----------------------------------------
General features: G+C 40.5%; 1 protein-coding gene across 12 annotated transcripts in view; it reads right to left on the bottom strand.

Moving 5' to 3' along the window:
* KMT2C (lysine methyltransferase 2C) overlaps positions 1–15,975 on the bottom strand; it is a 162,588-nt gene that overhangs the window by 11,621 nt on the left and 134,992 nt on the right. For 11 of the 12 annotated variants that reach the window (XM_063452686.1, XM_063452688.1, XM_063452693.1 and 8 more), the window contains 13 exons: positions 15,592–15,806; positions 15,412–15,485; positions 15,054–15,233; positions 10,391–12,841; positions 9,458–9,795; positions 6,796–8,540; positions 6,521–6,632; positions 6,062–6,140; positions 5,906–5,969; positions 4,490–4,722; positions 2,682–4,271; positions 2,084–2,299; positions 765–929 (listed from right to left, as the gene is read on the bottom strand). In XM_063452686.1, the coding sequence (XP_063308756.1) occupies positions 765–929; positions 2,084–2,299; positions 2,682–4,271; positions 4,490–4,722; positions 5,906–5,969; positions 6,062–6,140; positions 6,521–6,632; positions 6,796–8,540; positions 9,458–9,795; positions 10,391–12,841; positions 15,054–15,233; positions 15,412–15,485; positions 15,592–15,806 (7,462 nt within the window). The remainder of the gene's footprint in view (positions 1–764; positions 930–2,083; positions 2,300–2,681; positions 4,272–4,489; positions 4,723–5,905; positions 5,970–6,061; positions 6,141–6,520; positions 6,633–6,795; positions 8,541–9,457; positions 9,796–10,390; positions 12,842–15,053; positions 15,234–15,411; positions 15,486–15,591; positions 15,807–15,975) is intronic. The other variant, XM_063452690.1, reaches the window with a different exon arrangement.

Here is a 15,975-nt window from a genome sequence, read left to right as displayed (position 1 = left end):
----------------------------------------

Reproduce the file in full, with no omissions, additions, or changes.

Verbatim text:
General features: G+C 40.5%; 1 protein-coding gene across 12 annotated transcripts in view; it reads right to left on the bottom strand.

Moving 5' to 3' along the window:
* KMT2C (lysine methyltransferase 2C) overlaps positions 1–15,975 on the bottom strand; it is a 162,588-nt gene that overhangs the window by 11,621 nt on the left and 134,992 nt on the right. For 11 of the 12 annotated variants that reach the window (XM_063452686.1, XM_063452688.1, XM_063452693.1 and 8 more), the window contains 13 exons: positions 15,592–15,806; positions 15,412–15,485; positions 15,054–15,233; positions 10,391–12,841; positions 9,458–9,795; positions 6,796–8,540; positions 6,521–6,632; positions 6,062–6,140; positions 5,906–5,969; positions 4,490–4,722; positions 2,682–4,271; positions 2,084–2,299; positions 765–929 (listed from right to left, as the gene is read on the bottom strand). In XM_063452686.1, the coding sequence (XP_063308756.1) occupies positions 765–929; positions 2,084–2,299; positions 2,682–4,271; positions 4,490–4,722; positions 5,906–5,969; positions 6,062–6,140; positions 6,521–6,632; positions 6,796–8,540; positions 9,458–9,795; positions 10,391–12,841; positions 15,054–15,233; positions 15,412–15,485; positions 15,592–15,806 (7,462 nt within the window). The remainder of the gene's footprint in view (positions 1–764; positions 930–2,083; positions 2,300–2,681; positions 4,272–4,489; positions 4,723–5,905; positions 5,970–6,061; positions 6,141–6,520; positions 6,633–6,795; positions 8,541–9,457; positions 9,796–10,390; positions 12,842–15,053; positions 15,234–15,411; positions 15,486–15,591; positions 15,807–15,975) is intronic. The other variant, XM_063452690.1, reaches the window with a different exon arrangement.

Here is a 15,975-nt window from a genome sequence, read left to right as displayed (position 1 = left end):